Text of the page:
Although I had visited 22 years ago, and my mother returned several times (although never openly declaring she was Ahmadi for fear of persecution), my father never went back.  Having survived the bloody partition of India in 1948 into what is now India, Pakistan and Bangladesh, a war that resulted in the largest mass forced transfer of people in recorded human history, and barely escaping with his life at just 9 years old (surviving several blood thirsty mobs and a refugee camp), and then the persecution of Ahmadis later in Pakistan, I can’t blame my father for not wanting to go back.

But in the end it is still our homeland.  And I wanted my father to return to our homeland just once, and as I had no real memory of Pakistan either, I wanted to make this pilgrimage with him.  Though it was obviously dangerous and I knew it was going to be emotionally difficult, I still felt that human instinct to return to one’s home.  And I refused to be afraid.  I am, afterall, my father’s daughter.

What hit me first and lingers with me even now is the suffering.  Pakistan is such a brutal land, not only politically but physically in how difficult it is to survive and hack out a means of survival.  And it wasn’t like the U.S. where you can shut out the suffering by stuffing it in impoverished communities and neighborhoods–the suffering was everywhere.  And it clung to you.  Beggars and poverty on every street corner, outside affluent malls and stores, banging on your car window with the child beggars carrying even younger children who are usually drugged to keep them from crying, children deliberately maimed to make them better earning beggars for their pimps, people languishing in the UN Flood Victims camps.  The skeletal horses and donkeys forced to carry loads far too heavy for them, the starving and abundant stray cats and dogs, live animal markets with chickens and turkeys crammed into cages with no water.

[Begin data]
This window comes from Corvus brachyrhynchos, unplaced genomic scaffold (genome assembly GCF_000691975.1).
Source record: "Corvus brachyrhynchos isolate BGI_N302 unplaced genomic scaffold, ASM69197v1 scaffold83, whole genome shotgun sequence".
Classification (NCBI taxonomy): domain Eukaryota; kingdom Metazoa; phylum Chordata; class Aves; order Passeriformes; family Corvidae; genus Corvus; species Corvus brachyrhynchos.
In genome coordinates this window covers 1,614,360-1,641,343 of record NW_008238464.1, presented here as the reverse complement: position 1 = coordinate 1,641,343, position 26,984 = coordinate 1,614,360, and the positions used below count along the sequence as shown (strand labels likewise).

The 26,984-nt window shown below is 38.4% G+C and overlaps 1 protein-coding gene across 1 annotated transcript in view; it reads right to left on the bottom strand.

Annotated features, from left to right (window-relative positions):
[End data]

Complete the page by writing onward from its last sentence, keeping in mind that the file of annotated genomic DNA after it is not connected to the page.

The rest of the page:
And yet so much of this suffering is preventable, if you had a government who cared or an education system that empowered people to fight back against government corruption.  It is this kind of suffering, corruption and governmental neglect that leaves the population vulnerable to any number of forces, particularly those that are seen as the alternative saviors to the poor who have been so neglected by their government.  There are no social services, no welfare, food stamps, education outreach.  In this vacuum enters the much more conservative Taliban influences, particularly in the north near the Afghanistan border in Peshawar, and it slowly spreads like a cancer.  The Taliban runs nearly completely unchecked by the Pakistani government, resulting in one of the stated reasons for U.S. drone attacks in the north.  And the people need something to hold onto when their government completely abandons them and they are being attacked by the U.S.  Like ultra conservative Islamic movements, the Taliban for instance, the mullahs supporting the brutal Blasphemy Law.  Yet without government funding of education, food banks, and the general welfare of its people, it is hardly surprising that desperate people are sitting ducks for any group claiming to lead them in some sort of direction or give them some answer as to why things are the way they are.